motivation

Customer for Life – The Second Step - 3/19/19


Two weeks ago, we shared a Customer Service Tip on how to get (and keep!) a Customer for Life. We addressed the First Step, Knowing what you need to know about the other person. Now, we’re sharing the Second Step. To develop a relationship with anyone, there has to Read more

Employee Runs for a Dog Run - 3/12/19


I was never a Boy Scout. I mean in the literal sense, but also somewhat in the figurative sense, but I digress. After years of telling myself that I needed something to help my dog get exercise outside without worrying about him trying to dig under a fence and Read more

Customer for Life – The First Step - 3/5/19


This should be the goal, right? That our clients today will be our clients tomorrow and well into the future. That their loyalty grows, their business with us grows, their referrals grow, and it is all part of a relationship that grows and develops over time. But what’s the Read more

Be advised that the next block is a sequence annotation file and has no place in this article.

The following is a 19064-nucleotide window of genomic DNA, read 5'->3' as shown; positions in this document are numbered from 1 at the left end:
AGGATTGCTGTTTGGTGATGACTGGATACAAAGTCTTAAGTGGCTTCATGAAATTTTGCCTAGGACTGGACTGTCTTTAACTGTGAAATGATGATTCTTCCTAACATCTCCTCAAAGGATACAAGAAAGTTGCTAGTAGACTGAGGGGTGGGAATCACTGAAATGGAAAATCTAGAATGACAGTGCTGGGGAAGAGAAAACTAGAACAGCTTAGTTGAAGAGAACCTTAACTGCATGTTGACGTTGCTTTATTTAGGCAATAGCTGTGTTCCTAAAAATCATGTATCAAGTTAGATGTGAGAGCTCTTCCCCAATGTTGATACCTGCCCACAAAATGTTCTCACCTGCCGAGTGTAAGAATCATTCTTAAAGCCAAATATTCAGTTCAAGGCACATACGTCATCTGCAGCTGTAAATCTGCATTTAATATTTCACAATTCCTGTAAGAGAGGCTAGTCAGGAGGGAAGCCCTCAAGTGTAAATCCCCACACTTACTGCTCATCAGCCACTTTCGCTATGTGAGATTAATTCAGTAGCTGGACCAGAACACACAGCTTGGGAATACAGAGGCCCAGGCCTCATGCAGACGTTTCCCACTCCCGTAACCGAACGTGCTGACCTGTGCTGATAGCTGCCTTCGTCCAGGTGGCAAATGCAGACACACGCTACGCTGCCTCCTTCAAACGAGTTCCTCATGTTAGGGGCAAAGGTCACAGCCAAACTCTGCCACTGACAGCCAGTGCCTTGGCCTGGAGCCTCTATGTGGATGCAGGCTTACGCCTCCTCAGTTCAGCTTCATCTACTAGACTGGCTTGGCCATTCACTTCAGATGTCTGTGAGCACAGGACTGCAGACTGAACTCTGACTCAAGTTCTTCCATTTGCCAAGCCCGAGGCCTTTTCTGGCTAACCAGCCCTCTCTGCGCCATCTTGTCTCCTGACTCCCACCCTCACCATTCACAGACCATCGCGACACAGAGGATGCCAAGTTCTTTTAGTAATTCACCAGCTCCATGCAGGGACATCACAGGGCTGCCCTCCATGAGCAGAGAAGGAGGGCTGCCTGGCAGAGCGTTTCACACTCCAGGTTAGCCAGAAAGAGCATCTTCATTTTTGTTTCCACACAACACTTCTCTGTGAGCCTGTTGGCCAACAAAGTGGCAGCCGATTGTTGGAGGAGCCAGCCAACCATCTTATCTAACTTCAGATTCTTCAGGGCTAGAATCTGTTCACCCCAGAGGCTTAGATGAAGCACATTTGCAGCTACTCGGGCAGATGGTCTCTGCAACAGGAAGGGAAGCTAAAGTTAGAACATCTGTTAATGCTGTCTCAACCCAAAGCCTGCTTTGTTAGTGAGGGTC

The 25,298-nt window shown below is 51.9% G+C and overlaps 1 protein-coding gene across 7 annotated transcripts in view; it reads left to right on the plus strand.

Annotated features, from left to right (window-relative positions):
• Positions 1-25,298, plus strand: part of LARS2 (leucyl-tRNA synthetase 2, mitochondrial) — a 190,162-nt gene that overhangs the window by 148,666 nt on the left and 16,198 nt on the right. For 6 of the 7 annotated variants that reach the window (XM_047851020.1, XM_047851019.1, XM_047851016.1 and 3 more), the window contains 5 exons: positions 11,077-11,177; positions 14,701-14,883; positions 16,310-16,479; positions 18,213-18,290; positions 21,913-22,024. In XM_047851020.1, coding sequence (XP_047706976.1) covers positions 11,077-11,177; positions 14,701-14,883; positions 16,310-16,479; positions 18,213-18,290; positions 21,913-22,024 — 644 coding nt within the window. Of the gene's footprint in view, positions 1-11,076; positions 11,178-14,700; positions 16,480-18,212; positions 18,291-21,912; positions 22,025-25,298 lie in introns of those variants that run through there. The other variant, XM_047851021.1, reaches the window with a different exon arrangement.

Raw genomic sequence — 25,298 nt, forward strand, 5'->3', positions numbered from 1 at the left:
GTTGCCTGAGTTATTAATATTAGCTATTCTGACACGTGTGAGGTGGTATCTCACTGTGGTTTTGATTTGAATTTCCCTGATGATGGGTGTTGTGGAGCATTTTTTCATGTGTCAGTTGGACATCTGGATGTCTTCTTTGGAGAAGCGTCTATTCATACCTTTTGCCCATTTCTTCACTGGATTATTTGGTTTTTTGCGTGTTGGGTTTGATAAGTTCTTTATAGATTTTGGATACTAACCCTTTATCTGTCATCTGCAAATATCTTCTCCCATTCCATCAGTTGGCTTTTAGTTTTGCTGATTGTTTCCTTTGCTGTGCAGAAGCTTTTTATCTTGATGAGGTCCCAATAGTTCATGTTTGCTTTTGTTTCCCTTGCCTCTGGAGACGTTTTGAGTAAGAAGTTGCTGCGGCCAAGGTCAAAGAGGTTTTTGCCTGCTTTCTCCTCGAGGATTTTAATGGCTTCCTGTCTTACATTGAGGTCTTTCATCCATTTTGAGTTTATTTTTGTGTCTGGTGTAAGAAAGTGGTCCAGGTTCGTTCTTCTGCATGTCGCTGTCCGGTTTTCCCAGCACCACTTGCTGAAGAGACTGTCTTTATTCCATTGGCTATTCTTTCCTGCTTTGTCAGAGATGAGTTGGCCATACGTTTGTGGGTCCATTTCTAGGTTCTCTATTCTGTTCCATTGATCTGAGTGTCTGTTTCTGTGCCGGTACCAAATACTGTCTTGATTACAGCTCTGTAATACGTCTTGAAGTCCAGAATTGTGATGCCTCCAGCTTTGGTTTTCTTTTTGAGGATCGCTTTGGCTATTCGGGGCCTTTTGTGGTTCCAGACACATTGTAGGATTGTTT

Retrain Your Brain - 2/26/19


Admit it. You thought about it. You thought: Why in the world did the customer try to assemble that before reading the instructions? Why would they drive all the way down here instead of just checking the website? Why would they go through the drive-thru when they can deposit using Read more

Look Up, or Look Out! - 2/19/19


The clerk called out “next in line!”, and Frannie went to the counter. “Can I have your name?,” the employee asked, but she stared at her computer screen while asking. Frannie stated her name, the time of her appointment, and noted the reason for the appointment. Staring at the screen, Read more